On the other side, we see both Equity and Liabilities.

Equity consists of two things: the sum of the values of all stockholders. So if a company has 1 Mio stock on the stock exchange, and stock is quoted at 30$, well… the equity will be 30 MUSD. In a small business, then money that the owner brought in to start up will be put here. The second part will be the reserves, these are typically the retained earnings. The net income from the P&L, if not paid out, is added back to the company as retained earnings.

Liabilities are the other big source of money. Loans, both short term (< 1 year) and long term (> 1 year) are obvious.

Accounts Payable: are a part of liabilities, why? Whenever a company does not pay the invoices it gets immediately, that supplier actually gives a credit. If the electricity company sends a bill, to be paid in 60 days, it gives credit just like a bank. So it is a source of financing to the company.

Provisions: “liability of uncertain timing and uncertain amount” When a company has a current obligation (typically warranty on goods sold), it has to recognise it here.

Couple of notes:

  • See the date on the sheet? A Balance Sheet does not necessarily have to be done at the end of the year – it is there, a living thing, every second of the company’s existence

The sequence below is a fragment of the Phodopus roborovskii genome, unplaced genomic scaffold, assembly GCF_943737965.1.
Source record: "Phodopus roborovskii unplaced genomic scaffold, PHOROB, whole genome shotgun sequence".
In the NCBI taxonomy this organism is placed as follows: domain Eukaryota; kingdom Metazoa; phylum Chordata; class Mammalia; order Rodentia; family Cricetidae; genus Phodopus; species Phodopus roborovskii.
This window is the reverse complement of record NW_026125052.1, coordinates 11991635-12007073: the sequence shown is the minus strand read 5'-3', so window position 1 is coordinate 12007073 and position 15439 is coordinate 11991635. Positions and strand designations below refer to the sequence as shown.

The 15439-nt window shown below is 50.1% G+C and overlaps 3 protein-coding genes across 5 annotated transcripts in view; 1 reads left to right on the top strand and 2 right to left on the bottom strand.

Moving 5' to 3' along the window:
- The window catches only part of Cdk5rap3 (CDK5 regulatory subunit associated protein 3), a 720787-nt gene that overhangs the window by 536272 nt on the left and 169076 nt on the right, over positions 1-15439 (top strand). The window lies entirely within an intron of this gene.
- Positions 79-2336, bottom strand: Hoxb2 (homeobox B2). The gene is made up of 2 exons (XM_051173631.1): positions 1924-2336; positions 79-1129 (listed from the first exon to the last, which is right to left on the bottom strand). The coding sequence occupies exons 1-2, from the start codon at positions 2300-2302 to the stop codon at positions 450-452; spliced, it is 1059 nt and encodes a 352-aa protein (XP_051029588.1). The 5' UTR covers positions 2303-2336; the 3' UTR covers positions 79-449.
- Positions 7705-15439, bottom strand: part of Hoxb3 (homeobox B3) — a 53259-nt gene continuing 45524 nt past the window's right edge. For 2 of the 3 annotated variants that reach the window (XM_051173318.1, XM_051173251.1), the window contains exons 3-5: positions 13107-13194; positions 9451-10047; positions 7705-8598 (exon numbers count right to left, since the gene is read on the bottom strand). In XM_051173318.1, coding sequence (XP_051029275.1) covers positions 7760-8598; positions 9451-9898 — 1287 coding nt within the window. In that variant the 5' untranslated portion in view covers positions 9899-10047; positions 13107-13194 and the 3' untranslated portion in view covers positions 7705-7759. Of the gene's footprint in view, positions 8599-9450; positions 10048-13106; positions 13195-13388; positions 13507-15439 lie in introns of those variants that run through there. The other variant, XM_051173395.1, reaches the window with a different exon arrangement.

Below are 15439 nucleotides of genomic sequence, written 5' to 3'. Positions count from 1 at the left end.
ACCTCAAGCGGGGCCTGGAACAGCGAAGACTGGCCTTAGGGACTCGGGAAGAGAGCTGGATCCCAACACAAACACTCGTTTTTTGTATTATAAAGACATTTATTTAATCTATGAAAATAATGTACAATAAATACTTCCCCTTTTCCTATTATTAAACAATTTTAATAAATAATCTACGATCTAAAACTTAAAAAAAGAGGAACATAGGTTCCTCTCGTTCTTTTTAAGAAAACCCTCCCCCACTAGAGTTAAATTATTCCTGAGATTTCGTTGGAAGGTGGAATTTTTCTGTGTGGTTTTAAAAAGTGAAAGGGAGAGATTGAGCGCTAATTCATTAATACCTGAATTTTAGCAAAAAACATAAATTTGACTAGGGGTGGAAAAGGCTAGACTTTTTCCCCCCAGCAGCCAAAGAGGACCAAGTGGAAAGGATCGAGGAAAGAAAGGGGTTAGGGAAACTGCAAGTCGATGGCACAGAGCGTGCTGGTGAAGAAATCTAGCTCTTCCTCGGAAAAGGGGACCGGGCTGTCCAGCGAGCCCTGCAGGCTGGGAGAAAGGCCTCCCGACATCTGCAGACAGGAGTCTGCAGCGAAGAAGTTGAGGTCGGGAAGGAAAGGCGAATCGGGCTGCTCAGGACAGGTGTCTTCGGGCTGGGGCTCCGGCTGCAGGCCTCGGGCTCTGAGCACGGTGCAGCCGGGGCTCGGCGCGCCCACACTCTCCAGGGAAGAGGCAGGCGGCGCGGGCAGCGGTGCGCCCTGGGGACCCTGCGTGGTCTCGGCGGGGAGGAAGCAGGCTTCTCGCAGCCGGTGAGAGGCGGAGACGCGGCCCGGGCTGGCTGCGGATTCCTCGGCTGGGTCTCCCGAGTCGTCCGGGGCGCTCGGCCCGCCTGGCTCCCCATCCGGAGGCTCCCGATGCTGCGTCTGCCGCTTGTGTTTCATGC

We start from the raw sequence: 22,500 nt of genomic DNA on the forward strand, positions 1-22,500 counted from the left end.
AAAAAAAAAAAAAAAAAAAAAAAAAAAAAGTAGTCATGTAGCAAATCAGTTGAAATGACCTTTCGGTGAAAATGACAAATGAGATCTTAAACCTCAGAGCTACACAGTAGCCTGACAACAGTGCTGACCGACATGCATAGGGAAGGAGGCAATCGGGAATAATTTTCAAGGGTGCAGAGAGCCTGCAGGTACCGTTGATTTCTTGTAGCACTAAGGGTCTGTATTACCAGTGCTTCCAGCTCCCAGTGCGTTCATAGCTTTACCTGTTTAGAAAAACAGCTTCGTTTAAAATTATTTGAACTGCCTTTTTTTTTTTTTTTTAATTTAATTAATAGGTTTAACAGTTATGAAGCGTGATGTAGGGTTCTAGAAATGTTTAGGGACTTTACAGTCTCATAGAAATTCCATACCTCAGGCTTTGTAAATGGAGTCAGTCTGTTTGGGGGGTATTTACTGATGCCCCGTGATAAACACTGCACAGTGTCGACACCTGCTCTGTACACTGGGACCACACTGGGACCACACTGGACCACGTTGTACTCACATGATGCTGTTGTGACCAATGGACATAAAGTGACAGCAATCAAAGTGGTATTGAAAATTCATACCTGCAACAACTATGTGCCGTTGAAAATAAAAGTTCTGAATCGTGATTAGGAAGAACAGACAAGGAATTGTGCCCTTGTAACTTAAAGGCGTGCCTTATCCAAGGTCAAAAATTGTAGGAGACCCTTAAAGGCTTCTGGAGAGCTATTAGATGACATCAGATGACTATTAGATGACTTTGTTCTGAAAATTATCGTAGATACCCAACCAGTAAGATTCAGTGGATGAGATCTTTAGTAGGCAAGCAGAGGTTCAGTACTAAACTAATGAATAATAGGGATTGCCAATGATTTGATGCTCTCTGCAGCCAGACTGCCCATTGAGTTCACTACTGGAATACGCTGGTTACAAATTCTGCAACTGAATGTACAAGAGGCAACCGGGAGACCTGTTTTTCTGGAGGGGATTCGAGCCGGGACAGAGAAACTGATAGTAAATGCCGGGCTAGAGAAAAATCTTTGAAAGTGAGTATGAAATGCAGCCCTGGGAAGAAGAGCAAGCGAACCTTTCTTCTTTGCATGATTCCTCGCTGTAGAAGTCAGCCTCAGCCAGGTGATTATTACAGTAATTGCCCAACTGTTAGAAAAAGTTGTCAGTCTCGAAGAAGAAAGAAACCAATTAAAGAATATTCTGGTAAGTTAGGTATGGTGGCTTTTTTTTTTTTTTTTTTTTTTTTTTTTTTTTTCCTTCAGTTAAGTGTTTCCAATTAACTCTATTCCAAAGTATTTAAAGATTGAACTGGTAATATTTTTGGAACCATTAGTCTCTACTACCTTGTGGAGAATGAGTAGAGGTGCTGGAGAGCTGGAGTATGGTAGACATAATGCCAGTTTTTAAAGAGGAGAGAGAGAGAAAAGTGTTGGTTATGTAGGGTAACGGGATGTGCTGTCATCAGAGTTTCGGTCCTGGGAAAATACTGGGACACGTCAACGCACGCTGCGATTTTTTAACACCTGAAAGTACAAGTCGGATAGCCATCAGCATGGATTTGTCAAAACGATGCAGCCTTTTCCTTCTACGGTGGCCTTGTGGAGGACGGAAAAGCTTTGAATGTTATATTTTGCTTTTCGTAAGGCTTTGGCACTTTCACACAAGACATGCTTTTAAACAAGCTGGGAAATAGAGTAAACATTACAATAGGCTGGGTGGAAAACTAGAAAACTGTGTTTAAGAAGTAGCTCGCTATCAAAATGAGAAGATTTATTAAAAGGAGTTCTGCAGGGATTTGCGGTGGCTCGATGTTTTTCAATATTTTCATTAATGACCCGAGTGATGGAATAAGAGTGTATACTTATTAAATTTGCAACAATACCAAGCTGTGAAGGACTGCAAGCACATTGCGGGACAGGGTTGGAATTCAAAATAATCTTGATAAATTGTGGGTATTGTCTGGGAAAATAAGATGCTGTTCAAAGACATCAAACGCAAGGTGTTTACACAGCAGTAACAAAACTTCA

• The totals do not mean much. Ok, it is nice to say the assets grow year over year, but that does not mean much for the company’s welfare. In fact, some of the world’s most successful companies have tiny assets.
  • What counts is that Assets and Liabilities match. Hence the name balance sheet. In between months, the result from a P&L is not allocated to owners or so. Then it is put in the sum of the liabilities.
  • Typically, the depreciation will be booked separately of the initial investment value of the asset. Depreciation is sometimes in misalignment with the true market value of an asset, so it’s handy to keep an eye on both amounts.
  • Often you’ll see assets and liabilities in one long list, liabilities having a minus sign.

I hope this all make sense to you. Let me know you have any questions, and if you liked it please share!


About curiousmanager

In life there are generalists and specialists. Although your job pushes you down towards a certain specialization, I feel it's important to keep your eyes and mind open for new stimuli. And I want to share my journey through arts, literature and sciences with other knowledge workers and managers. You don't have time to read. Let me do that for you and present only the best of the best in my blog!
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11 Responses to How to read any Balance Sheet

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  9. Christine says:

    Great article – many thanks.

  10. Glen Norrie says:

    Thanks for the information. Very clear and informative. Do you have any info on business budgeting and financial forecasting specifically in the retail sector?